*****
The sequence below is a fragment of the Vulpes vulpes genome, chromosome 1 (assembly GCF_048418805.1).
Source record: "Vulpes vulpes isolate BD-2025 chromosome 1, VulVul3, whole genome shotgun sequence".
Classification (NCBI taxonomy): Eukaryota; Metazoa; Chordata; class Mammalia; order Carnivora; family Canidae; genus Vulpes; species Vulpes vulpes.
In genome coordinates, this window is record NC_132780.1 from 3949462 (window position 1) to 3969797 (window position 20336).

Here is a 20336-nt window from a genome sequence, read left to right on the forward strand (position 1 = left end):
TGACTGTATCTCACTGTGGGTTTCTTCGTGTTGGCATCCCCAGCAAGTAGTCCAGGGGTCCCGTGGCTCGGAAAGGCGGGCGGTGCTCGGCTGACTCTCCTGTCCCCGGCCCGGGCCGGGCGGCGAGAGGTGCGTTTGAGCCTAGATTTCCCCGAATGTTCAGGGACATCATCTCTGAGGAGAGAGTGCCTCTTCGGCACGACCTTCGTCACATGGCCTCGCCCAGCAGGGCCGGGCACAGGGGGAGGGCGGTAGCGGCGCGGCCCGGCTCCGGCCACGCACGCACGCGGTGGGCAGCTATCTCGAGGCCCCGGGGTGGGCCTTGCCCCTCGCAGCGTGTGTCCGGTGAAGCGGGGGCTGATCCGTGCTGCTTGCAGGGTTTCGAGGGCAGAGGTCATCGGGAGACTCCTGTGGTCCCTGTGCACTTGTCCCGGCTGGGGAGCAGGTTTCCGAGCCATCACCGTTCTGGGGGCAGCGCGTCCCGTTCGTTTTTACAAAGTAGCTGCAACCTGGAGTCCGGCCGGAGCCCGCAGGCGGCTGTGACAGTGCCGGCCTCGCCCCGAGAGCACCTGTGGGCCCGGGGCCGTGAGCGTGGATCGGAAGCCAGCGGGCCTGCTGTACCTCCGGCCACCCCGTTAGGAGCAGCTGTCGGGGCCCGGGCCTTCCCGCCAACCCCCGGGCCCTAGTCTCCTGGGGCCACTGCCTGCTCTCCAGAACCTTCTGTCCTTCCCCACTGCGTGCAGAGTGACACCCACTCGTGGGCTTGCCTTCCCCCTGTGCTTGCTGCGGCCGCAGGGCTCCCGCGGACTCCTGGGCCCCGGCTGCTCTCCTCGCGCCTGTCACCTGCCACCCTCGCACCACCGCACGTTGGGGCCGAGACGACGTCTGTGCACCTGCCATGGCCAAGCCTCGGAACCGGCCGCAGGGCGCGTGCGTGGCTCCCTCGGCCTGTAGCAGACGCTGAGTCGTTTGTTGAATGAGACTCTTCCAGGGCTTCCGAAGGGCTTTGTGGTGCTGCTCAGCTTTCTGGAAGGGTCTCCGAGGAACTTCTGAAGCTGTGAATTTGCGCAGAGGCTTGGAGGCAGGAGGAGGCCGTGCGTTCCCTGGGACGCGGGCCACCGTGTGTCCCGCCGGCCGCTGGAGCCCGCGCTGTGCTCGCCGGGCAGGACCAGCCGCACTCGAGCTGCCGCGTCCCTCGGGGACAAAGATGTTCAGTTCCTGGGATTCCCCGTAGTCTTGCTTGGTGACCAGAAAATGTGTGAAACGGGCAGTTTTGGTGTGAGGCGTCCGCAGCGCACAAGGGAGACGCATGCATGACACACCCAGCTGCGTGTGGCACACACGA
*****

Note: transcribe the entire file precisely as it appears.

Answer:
The sequence below is a fragment of the Vulpes vulpes genome, chromosome 1 (assembly GCF_048418805.1).
Source record: "Vulpes vulpes isolate BD-2025 chromosome 1, VulVul3, whole genome shotgun sequence".
Classification (NCBI taxonomy): Eukaryota; Metazoa; Chordata; class Mammalia; order Carnivora; family Canidae; genus Vulpes; species Vulpes vulpes.
In genome coordinates, this window is record NC_132780.1 from 3949462 (window position 1) to 3969797 (window position 20336).

Here is a 20336-nt window from a genome sequence, read left to right on the forward strand (position 1 = left end):
TGACTGTATCTCACTGTGGGTTTCTTCGTGTTGGCATCCCCAGCAAGTAGTCCAGGGGTCCCGTGGCTCGGAAAGGCGGGCGGTGCTCGGCTGACTCTCCTGTCCCCGGCCCGGGCCGGGCGGCGAGAGGTGCGTTTGAGCCTAGATTTCCCCGAATGTTCAGGGACATCATCTCTGAGGAGAGAGTGCCTCTTCGGCACGACCTTCGTCACATGGCCTCGCCCAGCAGGGCCGGGCACAGGGGGAGGGCGGTAGCGGCGCGGCCCGGCTCCGGCCACGCACGCACGCGGTGGGCAGCTATCTCGAGGCCCCGGGGTGGGCCTTGCCCCTCGCAGCGTGTGTCCGGTGAAGCGGGGGCTGATCCGTGCTGCTTGCAGGGTTTCGAGGGCAGAGGTCATCGGGAGACTCCTGTGGTCCCTGTGCACTTGTCCCGGCTGGGGAGCAGGTTTCCGAGCCATCACCGTTCTGGGGGCAGCGCGTCCCGTTCGTTTTTACAAAGTAGCTGCAACCTGGAGTCCGGCCGGAGCCCGCAGGCGGCTGTGACAGTGCCGGCCTCGCCCCGAGAGCACCTGTGGGCCCGGGGCCGTGAGCGTGGATCGGAAGCCAGCGGGCCTGCTGTACCTCCGGCCACCCCGTTAGGAGCAGCTGTCGGGGCCCGGGCCTTCCCGCCAACCCCCGGGCCCTAGTCTCCTGGGGCCACTGCCTGCTCTCCAGAACCTTCTGTCCTTCCCCACTGCGTGCAGAGTGACACCCACTCGTGGGCTTGCCTTCCCCCTGTGCTTGCTGCGGCCGCAGGGCTCCCGCGGACTCCTGGGCCCCGGCTGCTCTCCTCGCGCCTGTCACCTGCCACCCTCGCACCACCGCACGTTGGGGCCGAGACGACGTCTGTGCACCTGCCATGGCCAAGCCTCGGAACCGGCCGCAGGGCGCGTGCGTGGCTCCCTCGGCCTGTAGCAGACGCTGAGTCGTTTGTTGAATGAGACTCTTCCAGGGCTTCCGAAGGGCTTTGTGGTGCTGCTCAGCTTTCTGGAAGGGTCTCCGAGGAACTTCTGAAGCTGTGAATTTGCGCAGAGGCTTGGAGGCAGGAGGAGGCCGTGCGTTCCCTGGGACGCGGGCCACCGTGTGTCCCGCCGGCCGCTGGAGCCCGCGCTGTGCTCGCCGGGCAGGACCAGCCGCACTCGAGCTGCCGCGTCCCTCGGGGACAAAGATGTTCAGTTCCTGGGATTCCCCGTAGTCTTGCTTGGTGACCAGAAAATGTGTGAAACGGGCAGTTTTGGTGTGAGGCGTCCGCAGCGCACAAGGGAGACGCATGCATGACACACCCAGCTGCGTGTGGCACACACGA